Monday, April 4, 2011

Military ID Cards Dropping Social Security Numbers

I saw this story linked on another site:
DOD to Drop Social Security Numbers from ID Cards

By Jim Garamone
American Forces Press Service

WASHINGTON, April 1, 2011 – Beginning June 1, Social Security numbers on military identification cards will begin to disappear, said Air Force Maj. Monica M. Matoush, a Pentagon spokeswoman.

The effort is part of a larger plan to protect service members and other DOD identification card holders from identity theft, officials said.

Criminals use Social Security numbers to steal identities, allowing them to pillage resources, establish credit or to hijack credit cards, bank accounts or debit cards.

Currently, the Social Security number is printed on the back of common access cards, and on the front of cards issued to dependents and retirees. Beginning in June, when current cards expire, they will be replaced with new cards having a DOD identification number replacing the Social Security number, officials said. The DOD identification number is a unique 10-digit number that is assigned to every person with a direct relationship with the department. The new number also will be the service member’s Geneva Convention identification number.

An 11-digit DOD benefits number also will appear on the cards of those people eligible for DOD benefits. The first nine digits are common to a sponsor, the official said, and the last two digits will identify a specific person within the sponsor’s family.

Social Security numbers embedded in the bar codes on the back of identification cards will remain there for the time being, and will be phased out beginning in 2012.

The department will replace identification cards as they expire.
Because cards will be replaced upon expiration, it will be approximately four years until all cards are replaced with the DOD ID number,” Matoush said.

The identity protection program began in 2008, when DOD started removing Social Security numbers from family member identification cards.
Maybe it is time to go back to the old fashioned Serial Number that all members of the Armed Services had in days gone by. You know, as in "name, rank, and serial number."

Given the rise in identity theft, I'm amazed that it took the military this long to make the change. Having suffered an episode of identity theft, it is a pain in the ass to have to contact all the banks and credit card companies, fill out all the affidavits, and notify all of the Big Three credit reporting agencies.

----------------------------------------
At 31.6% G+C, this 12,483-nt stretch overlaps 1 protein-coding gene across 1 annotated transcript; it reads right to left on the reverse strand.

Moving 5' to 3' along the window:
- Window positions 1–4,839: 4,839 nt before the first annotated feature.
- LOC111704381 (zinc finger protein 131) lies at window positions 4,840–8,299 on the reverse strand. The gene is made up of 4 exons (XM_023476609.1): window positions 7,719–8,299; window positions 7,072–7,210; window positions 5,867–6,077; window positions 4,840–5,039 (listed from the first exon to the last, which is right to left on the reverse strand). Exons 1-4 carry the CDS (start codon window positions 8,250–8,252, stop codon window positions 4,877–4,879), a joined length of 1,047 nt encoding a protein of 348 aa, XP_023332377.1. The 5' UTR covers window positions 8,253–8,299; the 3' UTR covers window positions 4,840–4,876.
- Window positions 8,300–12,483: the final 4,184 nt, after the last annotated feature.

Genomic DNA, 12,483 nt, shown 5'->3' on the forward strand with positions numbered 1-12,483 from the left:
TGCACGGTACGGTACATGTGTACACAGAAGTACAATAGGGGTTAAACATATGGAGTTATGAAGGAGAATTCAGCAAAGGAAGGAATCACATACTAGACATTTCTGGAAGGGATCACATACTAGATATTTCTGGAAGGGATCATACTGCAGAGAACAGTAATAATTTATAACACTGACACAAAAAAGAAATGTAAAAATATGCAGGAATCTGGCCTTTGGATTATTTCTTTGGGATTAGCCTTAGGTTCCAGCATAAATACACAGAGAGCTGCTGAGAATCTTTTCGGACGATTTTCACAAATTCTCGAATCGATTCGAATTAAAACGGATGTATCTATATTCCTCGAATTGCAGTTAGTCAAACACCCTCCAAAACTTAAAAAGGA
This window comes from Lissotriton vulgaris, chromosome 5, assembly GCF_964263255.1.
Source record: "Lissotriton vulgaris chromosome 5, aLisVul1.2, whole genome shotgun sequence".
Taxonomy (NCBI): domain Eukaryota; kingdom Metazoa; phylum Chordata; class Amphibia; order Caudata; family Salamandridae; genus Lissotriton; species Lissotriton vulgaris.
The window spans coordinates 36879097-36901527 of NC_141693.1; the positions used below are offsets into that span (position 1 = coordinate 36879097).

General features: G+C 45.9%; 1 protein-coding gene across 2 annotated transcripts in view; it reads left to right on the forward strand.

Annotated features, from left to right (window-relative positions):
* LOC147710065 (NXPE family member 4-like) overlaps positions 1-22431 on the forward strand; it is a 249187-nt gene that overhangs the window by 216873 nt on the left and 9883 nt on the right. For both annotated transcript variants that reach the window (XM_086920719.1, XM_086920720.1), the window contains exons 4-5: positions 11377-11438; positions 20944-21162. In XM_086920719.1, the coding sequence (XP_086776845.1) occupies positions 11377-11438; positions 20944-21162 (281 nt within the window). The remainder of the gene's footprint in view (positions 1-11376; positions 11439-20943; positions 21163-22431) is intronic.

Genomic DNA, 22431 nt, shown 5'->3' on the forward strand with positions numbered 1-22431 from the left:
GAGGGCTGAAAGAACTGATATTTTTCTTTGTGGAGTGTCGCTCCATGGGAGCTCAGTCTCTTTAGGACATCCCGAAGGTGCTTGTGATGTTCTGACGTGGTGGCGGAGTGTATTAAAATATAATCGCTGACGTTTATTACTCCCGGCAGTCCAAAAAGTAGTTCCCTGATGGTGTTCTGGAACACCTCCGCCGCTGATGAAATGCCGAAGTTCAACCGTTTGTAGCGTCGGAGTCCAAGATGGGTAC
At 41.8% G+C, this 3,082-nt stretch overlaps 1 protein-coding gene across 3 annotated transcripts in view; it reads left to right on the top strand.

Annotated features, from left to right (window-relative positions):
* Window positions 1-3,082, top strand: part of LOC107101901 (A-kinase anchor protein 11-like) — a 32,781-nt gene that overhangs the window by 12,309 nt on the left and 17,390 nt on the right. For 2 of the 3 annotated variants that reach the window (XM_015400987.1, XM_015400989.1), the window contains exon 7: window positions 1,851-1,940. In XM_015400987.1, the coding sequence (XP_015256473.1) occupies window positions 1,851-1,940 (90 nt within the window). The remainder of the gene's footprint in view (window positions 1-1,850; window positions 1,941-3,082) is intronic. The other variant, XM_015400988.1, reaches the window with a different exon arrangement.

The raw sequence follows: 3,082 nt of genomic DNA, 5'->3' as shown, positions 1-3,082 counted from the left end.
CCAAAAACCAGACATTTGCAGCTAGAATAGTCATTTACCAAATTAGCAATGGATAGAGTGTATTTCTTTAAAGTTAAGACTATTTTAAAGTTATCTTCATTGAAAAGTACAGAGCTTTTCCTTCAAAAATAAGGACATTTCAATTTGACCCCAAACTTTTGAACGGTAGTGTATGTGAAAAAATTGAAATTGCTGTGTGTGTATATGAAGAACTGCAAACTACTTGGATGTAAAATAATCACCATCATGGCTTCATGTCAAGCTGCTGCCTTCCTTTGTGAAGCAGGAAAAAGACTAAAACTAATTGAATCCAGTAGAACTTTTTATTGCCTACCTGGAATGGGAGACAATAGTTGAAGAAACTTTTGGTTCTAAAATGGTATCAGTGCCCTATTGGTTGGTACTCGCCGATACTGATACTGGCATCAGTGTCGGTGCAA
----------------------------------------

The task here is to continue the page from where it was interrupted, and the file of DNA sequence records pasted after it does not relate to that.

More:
When you consider how many of today's military are or have been overseas for extended periods of time, it is not hard to imagine the criminal mischief that identity thieves can do in 12 -18 months. DOD should not take up to four years to replace all the ID cards as that will only drag out the problem.



  1. John, I want to disagree with you about the term "identity theft." No one can steal your identity. What they can do is commit bank fraud.

    The beauty (from the bank's point of view) in calling it "identity theft" is that they get to pretend that the thief stole something from you instead of from them, and now you have to do all the work to fix it.

    If they had to call it bank fraud, everyone would naturally assume that the bank would have to do all the work.

  2. @ Sean: Good point. It was the bank which took the counter-checks drawn on my brokerage account.

    The other thing would be to call it Credit Card Fraud as it was WalMart/Sam's Club and Discover Card which allowed someone to sign up for a cards in my name and then use it to buy gift cards.

  3. @John, you inadvertently stepped into one of my pet peeves. I thought that I could share it with you and then it could be your pet peeve too. :)

    Too often we allow others to define the terms of the debate. We allow others to decide what to call something without considering that the name itself defines the terms of the debate.

    If we called it bank fraud when someone pretends to be you and steals money from the bank, we would expect the bank to bear the losses and to find and prosecute the thief. If we called it credit card fraud when people lied to the credit card company and stole money from them, we would expect the credit card company to bear the losses and to find and prosecute the thief. In both cases it was a breach of security on the part of the financial institution that allowed the thief either access to your brokerage account or to be granted credit.

    Instead, everyone points the finger at you. They act like it's somehow your problem that the banks got ripped off. They refuse to return your money until you prove that you didn't get it, or they send nasty notes to the credit reporting agencies that affect your ability to live your life, counting on the fact that the consequences of this theft are more painful to you than to them, motivating you to do all the work to restore something that wasn't actually stolen from you in the first place.

    So basically instead of spending the money securing themselves against this sort of fraud, the financial institutions have spent a whole lot less money getting their marketing department to spin the whole thing as “identity theft.” Then they can sell you an entirely new product, “identity theft” protection. They’ve turned a loss into a profit, and they haven’t even done anything.

  4. Thanks for clarifying that, Sean. I had ill-formed opinions in that direction, but nothing concrete